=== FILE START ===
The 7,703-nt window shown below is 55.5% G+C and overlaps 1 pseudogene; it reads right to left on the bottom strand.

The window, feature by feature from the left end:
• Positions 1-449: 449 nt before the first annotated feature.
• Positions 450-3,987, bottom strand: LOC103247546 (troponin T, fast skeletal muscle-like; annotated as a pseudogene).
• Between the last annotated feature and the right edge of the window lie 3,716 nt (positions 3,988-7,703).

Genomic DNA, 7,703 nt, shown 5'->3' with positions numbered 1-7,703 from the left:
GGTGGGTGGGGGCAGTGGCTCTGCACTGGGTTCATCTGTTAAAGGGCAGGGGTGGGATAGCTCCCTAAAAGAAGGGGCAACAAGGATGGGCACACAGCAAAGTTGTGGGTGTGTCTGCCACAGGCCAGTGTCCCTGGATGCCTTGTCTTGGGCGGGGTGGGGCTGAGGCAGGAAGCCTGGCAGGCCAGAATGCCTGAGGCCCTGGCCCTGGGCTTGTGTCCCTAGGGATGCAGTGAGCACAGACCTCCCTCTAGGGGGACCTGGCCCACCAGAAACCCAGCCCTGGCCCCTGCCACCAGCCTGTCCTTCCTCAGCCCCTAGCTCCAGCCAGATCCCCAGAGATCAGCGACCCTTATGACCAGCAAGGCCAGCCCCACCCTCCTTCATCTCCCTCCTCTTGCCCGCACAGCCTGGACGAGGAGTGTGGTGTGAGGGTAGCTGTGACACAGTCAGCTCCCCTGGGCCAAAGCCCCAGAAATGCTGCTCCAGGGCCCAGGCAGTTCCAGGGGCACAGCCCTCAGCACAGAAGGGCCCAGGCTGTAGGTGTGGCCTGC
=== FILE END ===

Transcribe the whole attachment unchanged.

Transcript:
The 7,703-nt window shown below is 55.5% G+C and overlaps 1 pseudogene; it reads right to left on the bottom strand.

The window, feature by feature from the left end:
• Positions 1-449: 449 nt before the first annotated feature.
• Positions 450-3,987, bottom strand: LOC103247546 (troponin T, fast skeletal muscle-like; annotated as a pseudogene).
• Between the last annotated feature and the right edge of the window lie 3,716 nt (positions 3,988-7,703).

Genomic DNA, 7,703 nt, shown 5'->3' with positions numbered 1-7,703 from the left:
GGTGGGTGGGGGCAGTGGCTCTGCACTGGGTTCATCTGTTAAAGGGCAGGGGTGGGATAGCTCCCTAAAAGAAGGGGCAACAAGGATGGGCACACAGCAAAGTTGTGGGTGTGTCTGCCACAGGCCAGTGTCCCTGGATGCCTTGTCTTGGGCGGGGTGGGGCTGAGGCAGGAAGCCTGGCAGGCCAGAATGCCTGAGGCCCTGGCCCTGGGCTTGTGTCCCTAGGGATGCAGTGAGCACAGACCTCCCTCTAGGGGGACCTGGCCCACCAGAAACCCAGCCCTGGCCCCTGCCACCAGCCTGTCCTTCCTCAGCCCCTAGCTCCAGCCAGATCCCCAGAGATCAGCGACCCTTATGACCAGCAAGGCCAGCCCCACCCTCCTTCATCTCCCTCCTCTTGCCCGCACAGCCTGGACGAGGAGTGTGGTGTGAGGGTAGCTGTGACACAGTCAGCTCCCCTGGGCCAAAGCCCCAGAAATGCTGCTCCAGGGCCCAGGCAGTTCCAGGGGCACAGCCCTCAGCACAGAAGGGCCCAGGCTGTAGGTGTGGCCTGC